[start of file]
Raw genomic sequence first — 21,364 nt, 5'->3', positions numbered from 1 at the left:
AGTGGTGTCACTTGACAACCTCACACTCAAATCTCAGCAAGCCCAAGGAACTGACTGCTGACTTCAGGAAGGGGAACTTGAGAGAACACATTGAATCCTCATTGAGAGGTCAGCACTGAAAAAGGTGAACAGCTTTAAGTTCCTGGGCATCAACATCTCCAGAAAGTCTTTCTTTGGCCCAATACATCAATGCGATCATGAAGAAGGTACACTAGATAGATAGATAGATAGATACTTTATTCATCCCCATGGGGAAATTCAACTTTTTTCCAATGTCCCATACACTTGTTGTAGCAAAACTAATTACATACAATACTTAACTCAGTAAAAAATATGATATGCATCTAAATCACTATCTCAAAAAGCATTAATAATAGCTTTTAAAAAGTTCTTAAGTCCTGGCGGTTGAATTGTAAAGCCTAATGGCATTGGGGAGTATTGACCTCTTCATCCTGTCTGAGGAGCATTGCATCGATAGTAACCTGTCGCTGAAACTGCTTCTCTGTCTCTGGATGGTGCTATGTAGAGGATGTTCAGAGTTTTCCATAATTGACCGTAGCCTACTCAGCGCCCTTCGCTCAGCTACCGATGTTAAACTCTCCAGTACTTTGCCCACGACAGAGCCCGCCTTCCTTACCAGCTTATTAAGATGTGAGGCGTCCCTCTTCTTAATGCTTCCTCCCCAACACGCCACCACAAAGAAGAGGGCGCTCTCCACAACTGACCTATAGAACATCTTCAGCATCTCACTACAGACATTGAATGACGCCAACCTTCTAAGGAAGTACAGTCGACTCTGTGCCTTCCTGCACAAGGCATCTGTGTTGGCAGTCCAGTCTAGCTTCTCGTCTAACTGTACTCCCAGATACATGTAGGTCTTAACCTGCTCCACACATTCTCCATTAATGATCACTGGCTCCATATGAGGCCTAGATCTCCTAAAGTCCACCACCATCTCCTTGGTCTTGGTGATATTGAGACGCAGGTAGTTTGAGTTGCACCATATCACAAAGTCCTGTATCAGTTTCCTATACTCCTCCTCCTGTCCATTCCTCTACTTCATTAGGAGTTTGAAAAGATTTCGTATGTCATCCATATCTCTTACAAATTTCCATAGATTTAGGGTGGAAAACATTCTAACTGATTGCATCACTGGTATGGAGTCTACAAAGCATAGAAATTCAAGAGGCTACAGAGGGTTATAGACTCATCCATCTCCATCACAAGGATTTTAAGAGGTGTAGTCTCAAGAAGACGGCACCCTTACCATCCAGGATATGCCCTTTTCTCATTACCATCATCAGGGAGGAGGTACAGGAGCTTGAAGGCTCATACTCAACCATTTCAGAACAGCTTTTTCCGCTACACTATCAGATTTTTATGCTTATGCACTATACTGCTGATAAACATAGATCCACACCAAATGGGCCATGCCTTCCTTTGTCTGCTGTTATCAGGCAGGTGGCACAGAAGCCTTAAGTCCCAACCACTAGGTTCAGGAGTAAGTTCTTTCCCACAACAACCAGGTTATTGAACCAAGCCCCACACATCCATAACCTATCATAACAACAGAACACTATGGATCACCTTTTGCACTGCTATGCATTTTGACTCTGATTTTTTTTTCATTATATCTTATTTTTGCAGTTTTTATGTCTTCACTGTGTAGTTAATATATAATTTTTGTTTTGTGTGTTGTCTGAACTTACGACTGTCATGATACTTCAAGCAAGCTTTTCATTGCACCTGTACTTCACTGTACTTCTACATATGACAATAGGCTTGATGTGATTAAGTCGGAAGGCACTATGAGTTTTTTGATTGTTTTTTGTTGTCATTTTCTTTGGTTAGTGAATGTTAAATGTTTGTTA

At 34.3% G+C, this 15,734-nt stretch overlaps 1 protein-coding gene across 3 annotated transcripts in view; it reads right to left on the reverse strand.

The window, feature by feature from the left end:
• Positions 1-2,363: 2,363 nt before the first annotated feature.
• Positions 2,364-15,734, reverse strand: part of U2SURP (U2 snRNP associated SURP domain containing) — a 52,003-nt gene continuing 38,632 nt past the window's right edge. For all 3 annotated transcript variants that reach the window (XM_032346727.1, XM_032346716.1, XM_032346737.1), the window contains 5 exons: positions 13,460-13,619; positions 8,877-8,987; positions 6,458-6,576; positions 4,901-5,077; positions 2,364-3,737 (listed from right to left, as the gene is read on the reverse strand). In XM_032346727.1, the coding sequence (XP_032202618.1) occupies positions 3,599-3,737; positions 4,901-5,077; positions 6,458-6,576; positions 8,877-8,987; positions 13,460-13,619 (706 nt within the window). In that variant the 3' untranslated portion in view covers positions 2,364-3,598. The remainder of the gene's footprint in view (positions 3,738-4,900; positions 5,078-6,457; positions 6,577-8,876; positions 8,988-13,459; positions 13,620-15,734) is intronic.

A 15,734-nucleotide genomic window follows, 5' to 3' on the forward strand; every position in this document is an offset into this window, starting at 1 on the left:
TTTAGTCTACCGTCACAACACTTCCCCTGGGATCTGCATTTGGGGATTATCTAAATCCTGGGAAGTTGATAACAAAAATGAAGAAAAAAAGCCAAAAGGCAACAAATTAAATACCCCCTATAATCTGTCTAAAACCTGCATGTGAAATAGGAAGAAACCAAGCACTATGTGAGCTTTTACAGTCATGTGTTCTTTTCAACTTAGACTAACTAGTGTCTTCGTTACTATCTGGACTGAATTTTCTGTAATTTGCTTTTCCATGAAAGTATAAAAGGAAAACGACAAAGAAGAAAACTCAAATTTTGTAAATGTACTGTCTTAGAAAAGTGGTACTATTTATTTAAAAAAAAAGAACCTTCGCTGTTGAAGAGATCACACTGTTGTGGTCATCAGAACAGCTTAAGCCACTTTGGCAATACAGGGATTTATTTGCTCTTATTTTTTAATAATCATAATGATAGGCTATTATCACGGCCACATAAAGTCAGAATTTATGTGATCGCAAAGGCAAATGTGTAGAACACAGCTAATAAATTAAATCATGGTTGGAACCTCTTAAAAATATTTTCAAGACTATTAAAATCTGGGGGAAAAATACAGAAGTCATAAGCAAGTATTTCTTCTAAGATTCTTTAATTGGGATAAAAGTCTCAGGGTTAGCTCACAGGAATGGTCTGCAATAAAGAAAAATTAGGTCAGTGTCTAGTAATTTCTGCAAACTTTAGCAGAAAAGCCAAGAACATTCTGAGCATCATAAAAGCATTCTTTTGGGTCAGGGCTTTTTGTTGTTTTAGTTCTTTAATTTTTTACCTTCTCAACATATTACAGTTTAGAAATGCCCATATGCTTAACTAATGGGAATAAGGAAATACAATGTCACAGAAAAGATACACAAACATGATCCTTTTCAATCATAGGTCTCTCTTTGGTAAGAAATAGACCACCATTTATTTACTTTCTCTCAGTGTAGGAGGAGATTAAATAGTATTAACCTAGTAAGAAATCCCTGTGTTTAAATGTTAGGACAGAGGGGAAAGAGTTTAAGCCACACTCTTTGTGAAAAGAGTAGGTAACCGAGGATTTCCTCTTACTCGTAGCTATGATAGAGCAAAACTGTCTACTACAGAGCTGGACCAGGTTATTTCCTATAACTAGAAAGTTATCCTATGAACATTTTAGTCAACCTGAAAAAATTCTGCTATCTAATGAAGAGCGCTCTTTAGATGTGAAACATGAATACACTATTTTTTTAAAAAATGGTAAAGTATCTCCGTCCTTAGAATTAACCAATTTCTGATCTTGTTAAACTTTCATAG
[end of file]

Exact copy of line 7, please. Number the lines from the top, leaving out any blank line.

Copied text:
A 15,734-nucleotide genomic window follows, 5' to 3' on the forward strand; every position in this document is an offset into this window, starting at 1 on the left: